Then all the angels stood encircling the throne, the elders and the four living creatures, and prostrated themselves with heads bowed before the throne and worshipped God, saying, “Amen! Blessing and glory and wisdom and thanksgiving and honor and power and strength be given to our God for timeless ages!”
Then one of the elders addressed me and asked, “These who are dressed in white robe—who are they, and where do they come from?
“You know, my Lord,” I answered him.
Then he told me, “These are those who have come through the great oppression: they have washed their robes and made them white in the blood of the Lamb. That is why they now have their place before the throne of God, and serve him day and night in his temple.
He who sits upon the throne will be their shelter. They will never again know hunger or thirst. The sun shall never beat upon them, neither shall there be any scorching heat, for the Lamb who is in the center of the throne will be their shepherd and will lead them to springs of living water. And God will wipe away every tear from their eyes.”
Notes on the Scripture
The Revelation of St. John the Divine, known simply as Revelation or Book of Revelation, is perhaps the most difficult book in the Bible for many Christians. Comparatively few people read it, and probably most Christians are wary of it, because of the elaborate weird imagery describing the Second Coming of Christ.
To say that Revelation is an “apocalypse“ just adds to the confusion, because few people understand what the word actually means. Apocalypse means “revelation” — the lifting of a veil or curtain, so that something previously unseen can be seen. It usually refers to a prediction of the end of an era and the beginning of a new one.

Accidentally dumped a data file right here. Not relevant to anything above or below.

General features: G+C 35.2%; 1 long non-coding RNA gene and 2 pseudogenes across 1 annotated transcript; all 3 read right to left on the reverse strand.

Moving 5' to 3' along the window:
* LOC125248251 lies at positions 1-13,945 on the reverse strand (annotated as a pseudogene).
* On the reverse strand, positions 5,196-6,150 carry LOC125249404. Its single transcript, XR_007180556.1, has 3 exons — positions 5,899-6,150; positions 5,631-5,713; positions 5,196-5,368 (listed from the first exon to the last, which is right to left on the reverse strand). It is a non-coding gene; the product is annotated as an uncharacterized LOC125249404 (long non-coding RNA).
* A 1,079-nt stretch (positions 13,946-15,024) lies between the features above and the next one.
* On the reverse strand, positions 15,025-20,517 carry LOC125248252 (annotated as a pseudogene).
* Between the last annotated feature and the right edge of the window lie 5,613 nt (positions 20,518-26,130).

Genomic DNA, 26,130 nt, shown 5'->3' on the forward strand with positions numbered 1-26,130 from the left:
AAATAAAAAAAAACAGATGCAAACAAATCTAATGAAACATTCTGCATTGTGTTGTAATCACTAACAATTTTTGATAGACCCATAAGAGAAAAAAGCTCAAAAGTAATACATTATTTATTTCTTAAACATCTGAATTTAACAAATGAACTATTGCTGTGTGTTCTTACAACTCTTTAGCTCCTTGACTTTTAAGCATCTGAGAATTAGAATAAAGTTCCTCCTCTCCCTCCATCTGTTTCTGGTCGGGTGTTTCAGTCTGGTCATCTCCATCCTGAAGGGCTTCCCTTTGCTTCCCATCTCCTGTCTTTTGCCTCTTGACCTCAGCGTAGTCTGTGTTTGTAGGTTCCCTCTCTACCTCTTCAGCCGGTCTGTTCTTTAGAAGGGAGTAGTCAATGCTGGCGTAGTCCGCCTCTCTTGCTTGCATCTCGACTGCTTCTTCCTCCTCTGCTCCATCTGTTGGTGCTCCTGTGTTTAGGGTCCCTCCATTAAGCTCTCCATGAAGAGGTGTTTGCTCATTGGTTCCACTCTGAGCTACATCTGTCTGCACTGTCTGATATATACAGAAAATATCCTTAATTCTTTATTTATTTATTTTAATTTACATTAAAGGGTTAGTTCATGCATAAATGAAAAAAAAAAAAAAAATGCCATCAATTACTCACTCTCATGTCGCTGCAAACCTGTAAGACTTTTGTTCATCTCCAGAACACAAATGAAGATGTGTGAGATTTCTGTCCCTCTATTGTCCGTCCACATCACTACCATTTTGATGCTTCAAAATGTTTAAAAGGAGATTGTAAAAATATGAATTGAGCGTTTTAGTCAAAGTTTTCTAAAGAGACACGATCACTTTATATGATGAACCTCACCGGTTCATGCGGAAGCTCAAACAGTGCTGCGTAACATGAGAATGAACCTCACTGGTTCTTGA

The narrow meaning of “apocalypse” that most people have — a violent and frightening end of the world — really originated from the Book of Revelation itself! But one could as easily call Daniel apocalyptic, or even the more prosaic works of someone like Marshall McLuhan, the man who coined terms like “the global village” and “the information age” to describe the great changes in society we have been seeing in the past 50 years.
Today's Bible passage describes heaven. It depicts the relationship with God, after the Day of Judgment, of everyone who has been saved by Jesus Christ. Revelation was more popular in ancient times, when people wanted a literal, concrete description of what eternity would be like. In parts of the book, metaphors from the teachings of Christ become concrete images, such as the “springs of the water of life”.
One particularly helpful image is John's description of “the blood of the Lamb”. This rather gory concept is often embraced by very fervent Christians but somewhat disturbing to others; John tones the imagery down, by showing us that this blood is just a figurative expression for the sacrifice made by Christ and that washing a robe in it, rather than being gory, is a process that will turn the robe white. Figuratively, the “blood” is a bleach, one that is so powerful it removes the stain of sin entirely.
So those who have been saved by their belief in Christ, a countless multitude from every nation, are dressed in perfect white robes. This is a visual metaphor for the grace of Christ, which removes the figurative discoloration that sin has left on our souls and leaves us in perfect innocence — represented by a perfect, snowy white robe — so that we will be acceptable to stand before God.
In the final paragraph, John gives us a lovely bit of poetry, words of comfort and peace to describe how a time awaits us, when all our suffering will end. This too is apocalypse, even though a marked change from the mass of terrifying imagery that characterizes Revelation. For a curtain is lifted to show us that all will change; pain will end, and God will give us perfect happiness.